Since this now seems to be a general grafting thread, I've got a question. I grafted some Wickson crab scion to the stump of the same tree which had been killed by a buck rub. I actually did two bark grafts, but only one has leafed out and has a few inches of growth. The stump is about an inch in diameter, so there is a pretty big "wound" at the site of the graft. It is still covered by parafilm. Should I do anything to that area? Leave the parafilm on? Remove the parafilm and coat the cut surface with something?

Chuck


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RE: Apple grafting- lesson learned- give it time

@ koko- I did my grafts March 22, so they took almost two full months (8 weeks) to show the first sign of life. Not the miracle grafts harvestman saw (I would have never imagined that), but longer than I thought it would take. I figured they would leaf out at the same time as the rest of the tree, but this was clearly not the case.


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RE: Apple grafting- lesson learned- give it time

I'm glad this topic was posted. I topworked 4 trees with about 12 or so saddle grafts (rubber bands/parafilm) a little over a month ago, and there have been no signs of life. I didn't strip below the scions, but it sounds like I should have. I did trim the end of two of the grafts the other day just so I could see if there was any green wood inside... The wood was greenish with a little beige, unlike the beige of the original scion cut. Anyway, it sounds like I need to give these grafts more time. Thanks guys,
-Glenn


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RE: Apple grafting- lesson learned- give it time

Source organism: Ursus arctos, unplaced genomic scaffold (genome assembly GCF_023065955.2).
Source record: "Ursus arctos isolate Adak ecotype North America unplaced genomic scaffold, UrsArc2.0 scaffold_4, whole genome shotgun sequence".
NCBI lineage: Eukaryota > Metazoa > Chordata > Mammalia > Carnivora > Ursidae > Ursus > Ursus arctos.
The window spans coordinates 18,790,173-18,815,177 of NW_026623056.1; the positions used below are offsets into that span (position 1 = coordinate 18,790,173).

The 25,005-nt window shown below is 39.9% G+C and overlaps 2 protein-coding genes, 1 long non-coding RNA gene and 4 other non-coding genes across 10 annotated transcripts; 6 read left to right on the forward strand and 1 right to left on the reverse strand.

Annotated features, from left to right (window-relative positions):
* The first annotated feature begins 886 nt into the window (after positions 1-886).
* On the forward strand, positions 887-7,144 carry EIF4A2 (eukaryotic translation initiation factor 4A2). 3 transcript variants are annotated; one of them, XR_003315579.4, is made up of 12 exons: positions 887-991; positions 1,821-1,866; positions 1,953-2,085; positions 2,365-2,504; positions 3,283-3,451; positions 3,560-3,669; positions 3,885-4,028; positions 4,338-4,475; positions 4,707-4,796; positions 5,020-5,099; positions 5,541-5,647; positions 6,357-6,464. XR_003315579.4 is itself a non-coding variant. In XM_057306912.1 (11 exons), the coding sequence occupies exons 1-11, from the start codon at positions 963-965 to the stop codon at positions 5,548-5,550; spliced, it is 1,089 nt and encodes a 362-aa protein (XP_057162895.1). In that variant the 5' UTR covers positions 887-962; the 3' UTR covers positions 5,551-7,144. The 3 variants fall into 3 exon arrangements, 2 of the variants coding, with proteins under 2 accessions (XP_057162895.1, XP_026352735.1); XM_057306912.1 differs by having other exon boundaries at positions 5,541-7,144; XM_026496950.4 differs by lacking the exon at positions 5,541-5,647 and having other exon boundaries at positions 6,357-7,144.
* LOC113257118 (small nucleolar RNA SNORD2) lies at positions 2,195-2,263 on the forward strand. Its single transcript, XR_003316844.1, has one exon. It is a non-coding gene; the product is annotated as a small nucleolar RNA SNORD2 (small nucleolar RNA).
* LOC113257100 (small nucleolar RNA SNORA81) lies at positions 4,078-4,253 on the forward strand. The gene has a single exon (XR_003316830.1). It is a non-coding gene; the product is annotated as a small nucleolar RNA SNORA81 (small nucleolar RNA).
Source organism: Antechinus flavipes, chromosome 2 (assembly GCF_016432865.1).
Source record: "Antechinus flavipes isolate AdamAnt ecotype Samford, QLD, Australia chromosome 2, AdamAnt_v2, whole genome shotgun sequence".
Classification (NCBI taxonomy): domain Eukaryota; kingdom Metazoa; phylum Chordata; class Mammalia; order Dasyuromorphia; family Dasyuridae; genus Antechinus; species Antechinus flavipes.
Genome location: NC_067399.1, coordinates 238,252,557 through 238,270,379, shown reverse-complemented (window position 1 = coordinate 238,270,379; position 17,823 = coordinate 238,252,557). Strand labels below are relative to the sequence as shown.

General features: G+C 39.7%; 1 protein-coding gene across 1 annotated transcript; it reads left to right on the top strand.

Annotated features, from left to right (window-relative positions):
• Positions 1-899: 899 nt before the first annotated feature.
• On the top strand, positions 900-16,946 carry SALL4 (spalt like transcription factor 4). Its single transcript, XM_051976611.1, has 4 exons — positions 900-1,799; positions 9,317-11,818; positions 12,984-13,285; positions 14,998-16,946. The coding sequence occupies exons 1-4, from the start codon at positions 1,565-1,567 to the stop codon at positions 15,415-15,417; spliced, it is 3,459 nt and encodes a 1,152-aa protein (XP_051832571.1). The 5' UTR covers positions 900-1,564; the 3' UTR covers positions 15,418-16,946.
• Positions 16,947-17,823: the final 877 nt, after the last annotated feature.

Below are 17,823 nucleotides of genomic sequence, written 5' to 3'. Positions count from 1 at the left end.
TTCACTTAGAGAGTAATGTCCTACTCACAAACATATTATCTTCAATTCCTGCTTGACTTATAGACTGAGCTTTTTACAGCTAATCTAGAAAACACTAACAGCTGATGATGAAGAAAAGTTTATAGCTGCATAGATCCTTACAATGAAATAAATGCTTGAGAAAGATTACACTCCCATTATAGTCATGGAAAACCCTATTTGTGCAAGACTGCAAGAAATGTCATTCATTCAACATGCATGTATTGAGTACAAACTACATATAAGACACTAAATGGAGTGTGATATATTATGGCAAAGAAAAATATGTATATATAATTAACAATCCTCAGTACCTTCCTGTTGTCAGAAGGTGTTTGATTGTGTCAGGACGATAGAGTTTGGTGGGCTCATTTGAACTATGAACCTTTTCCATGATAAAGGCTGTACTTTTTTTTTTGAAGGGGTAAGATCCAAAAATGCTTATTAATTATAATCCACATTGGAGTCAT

Chuck, I'd cover that wound up with anything that would slow evaporation- for me that would be grafting putty. I think the graft will have to grow a bit to develop an independent cambium completely walled off from the wound- just guessing though.

On another subject, most varieties of apples don't root, but some have root primordia forming all along their wood and I hear such types root very easily. N. Spy often has this as do some strains of Red Delicious. Using N. Spy to create self rooted trees was even discussed here by a man involved in an NGO project about helping small farmers in the African tropics to grow apples as a cash crop.

Scott's quite right though, odds are high that the shoots are growing from stored energy and water in the wood alone. It happens to lots of wood I leave in the bag but leave out of the fridge. It also happens when I use fresh-cut 2-year uprights for garden stakes.


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RE: Apple grafting- lesson learned- give it time

Pruned back all the competing shoots this evening in the rain. I could not go 2' back, as this is a very young tree and no branch save the main is 2' long. I got them back 6" or so, and made sure they had full sun.

We'll see.

That was fun, I enjoy grafting now, and it's nice to know that if my Honeycrisp doesn't pan out I can turn it into something else in short order.


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RE: Apple grafting- lesson learned- give it time

Just a note pata,